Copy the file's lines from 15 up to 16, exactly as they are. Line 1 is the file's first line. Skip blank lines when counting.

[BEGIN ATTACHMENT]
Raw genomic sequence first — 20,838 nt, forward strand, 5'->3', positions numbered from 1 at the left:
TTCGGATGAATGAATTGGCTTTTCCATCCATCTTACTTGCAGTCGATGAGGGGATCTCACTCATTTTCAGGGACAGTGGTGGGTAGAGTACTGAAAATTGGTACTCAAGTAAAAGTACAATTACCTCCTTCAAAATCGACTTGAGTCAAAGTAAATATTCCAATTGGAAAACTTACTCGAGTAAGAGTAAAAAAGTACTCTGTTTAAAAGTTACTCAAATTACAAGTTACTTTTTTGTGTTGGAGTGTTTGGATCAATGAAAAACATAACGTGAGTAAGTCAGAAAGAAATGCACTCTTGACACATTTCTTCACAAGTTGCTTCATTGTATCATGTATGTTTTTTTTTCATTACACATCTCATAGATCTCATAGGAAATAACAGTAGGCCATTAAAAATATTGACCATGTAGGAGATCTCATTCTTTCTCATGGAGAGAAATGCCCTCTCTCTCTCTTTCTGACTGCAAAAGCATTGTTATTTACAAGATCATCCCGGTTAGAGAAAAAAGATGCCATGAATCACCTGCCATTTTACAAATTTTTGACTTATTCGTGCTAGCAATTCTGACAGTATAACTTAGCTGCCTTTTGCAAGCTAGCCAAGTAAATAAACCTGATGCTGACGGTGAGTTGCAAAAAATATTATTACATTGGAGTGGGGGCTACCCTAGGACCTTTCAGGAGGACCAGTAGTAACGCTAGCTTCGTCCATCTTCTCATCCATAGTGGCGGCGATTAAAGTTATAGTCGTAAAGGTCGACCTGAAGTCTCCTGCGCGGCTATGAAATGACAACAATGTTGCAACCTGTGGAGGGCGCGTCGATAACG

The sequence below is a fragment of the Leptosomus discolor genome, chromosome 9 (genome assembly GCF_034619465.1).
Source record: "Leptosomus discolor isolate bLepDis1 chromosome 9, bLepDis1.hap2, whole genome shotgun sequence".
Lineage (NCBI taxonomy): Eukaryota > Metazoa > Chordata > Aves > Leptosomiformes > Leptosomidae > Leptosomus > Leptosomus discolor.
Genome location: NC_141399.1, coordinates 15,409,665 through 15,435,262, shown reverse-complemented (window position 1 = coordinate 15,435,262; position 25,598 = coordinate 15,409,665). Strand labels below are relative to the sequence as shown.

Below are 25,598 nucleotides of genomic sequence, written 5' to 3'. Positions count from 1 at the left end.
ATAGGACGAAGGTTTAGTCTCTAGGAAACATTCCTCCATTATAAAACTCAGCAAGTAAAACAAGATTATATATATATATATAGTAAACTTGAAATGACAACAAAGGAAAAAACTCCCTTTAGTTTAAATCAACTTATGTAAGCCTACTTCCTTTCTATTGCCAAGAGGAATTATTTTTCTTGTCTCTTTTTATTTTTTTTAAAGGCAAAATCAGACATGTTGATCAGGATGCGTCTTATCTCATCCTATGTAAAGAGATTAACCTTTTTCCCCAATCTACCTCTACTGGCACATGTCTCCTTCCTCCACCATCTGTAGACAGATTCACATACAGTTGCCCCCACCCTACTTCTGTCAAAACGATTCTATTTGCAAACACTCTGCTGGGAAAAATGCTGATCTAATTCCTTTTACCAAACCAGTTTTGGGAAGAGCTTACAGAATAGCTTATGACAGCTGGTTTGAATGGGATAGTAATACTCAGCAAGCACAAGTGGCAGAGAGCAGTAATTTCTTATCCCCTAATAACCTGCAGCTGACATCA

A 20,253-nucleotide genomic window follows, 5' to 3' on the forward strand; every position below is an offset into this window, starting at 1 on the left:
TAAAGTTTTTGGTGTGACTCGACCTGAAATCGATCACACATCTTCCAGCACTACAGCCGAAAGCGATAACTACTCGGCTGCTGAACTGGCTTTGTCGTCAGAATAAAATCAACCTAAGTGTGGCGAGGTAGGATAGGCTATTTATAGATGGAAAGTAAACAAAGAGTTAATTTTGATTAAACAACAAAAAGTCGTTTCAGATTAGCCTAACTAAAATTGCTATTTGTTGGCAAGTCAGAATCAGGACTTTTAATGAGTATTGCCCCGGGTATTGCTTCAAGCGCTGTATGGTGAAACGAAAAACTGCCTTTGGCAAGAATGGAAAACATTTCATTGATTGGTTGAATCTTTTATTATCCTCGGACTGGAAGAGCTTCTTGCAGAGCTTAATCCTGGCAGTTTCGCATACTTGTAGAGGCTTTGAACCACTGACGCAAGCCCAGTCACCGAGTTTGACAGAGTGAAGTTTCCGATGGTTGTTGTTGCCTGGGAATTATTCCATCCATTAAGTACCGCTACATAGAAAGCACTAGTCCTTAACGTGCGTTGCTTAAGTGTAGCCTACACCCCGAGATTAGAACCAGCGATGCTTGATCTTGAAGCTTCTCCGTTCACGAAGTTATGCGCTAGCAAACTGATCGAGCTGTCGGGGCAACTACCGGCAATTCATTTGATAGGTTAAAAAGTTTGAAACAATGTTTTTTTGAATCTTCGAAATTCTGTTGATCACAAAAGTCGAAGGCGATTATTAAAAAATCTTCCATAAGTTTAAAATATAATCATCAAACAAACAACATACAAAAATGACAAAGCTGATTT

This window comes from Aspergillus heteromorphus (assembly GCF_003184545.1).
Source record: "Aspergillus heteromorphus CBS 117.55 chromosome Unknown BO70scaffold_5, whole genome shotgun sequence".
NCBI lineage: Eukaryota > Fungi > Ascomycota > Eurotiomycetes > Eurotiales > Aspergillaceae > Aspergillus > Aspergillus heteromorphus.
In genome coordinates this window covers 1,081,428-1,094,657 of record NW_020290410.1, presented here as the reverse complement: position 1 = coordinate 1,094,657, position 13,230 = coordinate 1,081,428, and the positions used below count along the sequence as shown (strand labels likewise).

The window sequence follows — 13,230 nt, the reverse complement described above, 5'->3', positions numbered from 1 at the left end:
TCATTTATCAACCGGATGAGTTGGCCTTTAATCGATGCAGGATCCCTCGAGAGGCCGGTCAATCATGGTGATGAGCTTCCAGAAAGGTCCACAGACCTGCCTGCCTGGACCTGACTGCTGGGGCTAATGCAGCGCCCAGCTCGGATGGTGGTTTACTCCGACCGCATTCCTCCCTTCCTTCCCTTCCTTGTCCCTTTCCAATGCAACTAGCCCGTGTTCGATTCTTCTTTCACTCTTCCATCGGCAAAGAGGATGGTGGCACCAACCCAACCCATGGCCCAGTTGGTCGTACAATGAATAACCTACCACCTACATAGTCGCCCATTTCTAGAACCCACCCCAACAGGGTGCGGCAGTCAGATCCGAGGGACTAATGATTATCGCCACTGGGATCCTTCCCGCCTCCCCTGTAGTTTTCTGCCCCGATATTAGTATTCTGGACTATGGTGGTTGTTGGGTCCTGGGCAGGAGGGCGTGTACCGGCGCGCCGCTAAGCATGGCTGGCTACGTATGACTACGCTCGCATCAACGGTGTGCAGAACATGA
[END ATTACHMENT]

The window sequence follows — 13,230 nt, the reverse complement described above, 5'->3', positions numbered from 1 at the left end:
TCATTTATCAACCGGATGAGTTGGCCTTTAATCGATGCAGGATCCCTCGAGAGGCCGGTCAATCATGGTGATGAGCTTCCAGAAAGGTCCACAGACCTGCCTGCCTGGACCTGACTGCTGGGGCTAATGCAGCGCCCAGCTCGGATGGTGGTTTACTCCGACCGCATTCCTCCCTTCCTTCCCTTCCTTGTCCCTTTCCAATGCAACTAGCCCGTGTTCGATTCTTCTTTCACTCTTCCATCGGCAAAGAGGATGGTGGCACCAACCCAACCCATGGCCCAGTTGGTCGTACAATGAATAACCTACCACCTACATAGTCGCCCATTTCTAGAACCCACCCCAACAGGGTGCGGCAGTCAGATCCGAGGGACTAATGATTATCGCCACTGGGATCCTTCCCGCCTCCCCTGTAGTTTTCTGCCCCGATATTAGTATTCTGGACTATGGTGGTTGTTGGGTCCTGGGCAGGAGGGCGTGTACCGGCGCGCCGCTAAGCATGGCTGGCTACGTATGACTACGCTCGCATCAACGGTGTGCAGAACATGA